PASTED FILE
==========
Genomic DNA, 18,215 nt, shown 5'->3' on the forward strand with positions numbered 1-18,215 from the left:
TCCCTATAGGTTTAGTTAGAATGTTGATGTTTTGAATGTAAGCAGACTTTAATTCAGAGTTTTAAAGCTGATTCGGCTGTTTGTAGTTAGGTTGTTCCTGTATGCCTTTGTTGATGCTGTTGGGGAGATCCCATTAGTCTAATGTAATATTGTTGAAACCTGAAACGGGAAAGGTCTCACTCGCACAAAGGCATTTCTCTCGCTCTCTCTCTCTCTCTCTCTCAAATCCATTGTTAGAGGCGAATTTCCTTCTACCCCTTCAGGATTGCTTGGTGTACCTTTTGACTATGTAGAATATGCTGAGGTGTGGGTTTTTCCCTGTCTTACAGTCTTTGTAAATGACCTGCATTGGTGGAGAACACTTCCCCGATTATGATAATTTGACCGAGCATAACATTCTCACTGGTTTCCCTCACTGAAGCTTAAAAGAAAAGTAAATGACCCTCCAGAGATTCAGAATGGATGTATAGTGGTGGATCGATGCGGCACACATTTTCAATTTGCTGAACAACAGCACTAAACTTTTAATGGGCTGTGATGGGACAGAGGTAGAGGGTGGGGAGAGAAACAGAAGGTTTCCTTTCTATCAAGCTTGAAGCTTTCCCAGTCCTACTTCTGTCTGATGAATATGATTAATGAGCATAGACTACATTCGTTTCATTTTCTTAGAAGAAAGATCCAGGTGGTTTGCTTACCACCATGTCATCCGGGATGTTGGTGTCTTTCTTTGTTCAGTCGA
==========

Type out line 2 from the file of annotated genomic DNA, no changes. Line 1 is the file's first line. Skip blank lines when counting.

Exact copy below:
TCCCTATAGGTTTAGTTAGAATGTTGATGTTTTGAATGTAAGCAGACTTTAATTCAGAGTTTTAAAGCTGATTCGGCTGTTTGTAGTTAGGTTGTTCCTGTATGCCTTTGTTGATGCTGTTGGGGAGATCCCATTAGTCTAATGTAATATTGTTGAAACCTGAAACGGGAAAGGTCTCACTCGCACAAAGGCATTTCTCTCGCTCTCTCTCTCTCTCTCTCTCAAATCCATTGTTAGAGGCGAATTTCCTTCTACCCCTTCAGGATTGCTTGGTGTACCTTTTGACTATGTAGAATATGCTGAGGTGTGGGTTTTTCCCTGTCTTACAGTCTTTGTAAATGACCTGCATTGGTGGAGAACACTTCCCCGATTATGATAATTTGACCGAGCATAACATTCTCACTGGTTTCCCTCACTGAAGCTTAAAAGAAAAGTAAATGACCCTCCAGAGATTCAGAATGGATGTATAGTGGTGGATCGATGCGGCACACATTTTCAATTTGCTGAACAACAGCACTAAACTTTTAATGGGCTGTGATGGGACAGAGGTAGAGGGTGGGGAGAGAAACAGAAGGTTTCCTTTCTATCAAGCTTGAAGCTTTCCCAGTCCTACTTCTGTCTGATGAATATGATTAATGAGCATAGACTACATTCGTTTCATTTTCTTAGAAGAAAGATCCAGGTGGTTTGCTTACCACCATGTCATCCGGGATGTTGGTGTCTTTCTTTGTTCAGTCGA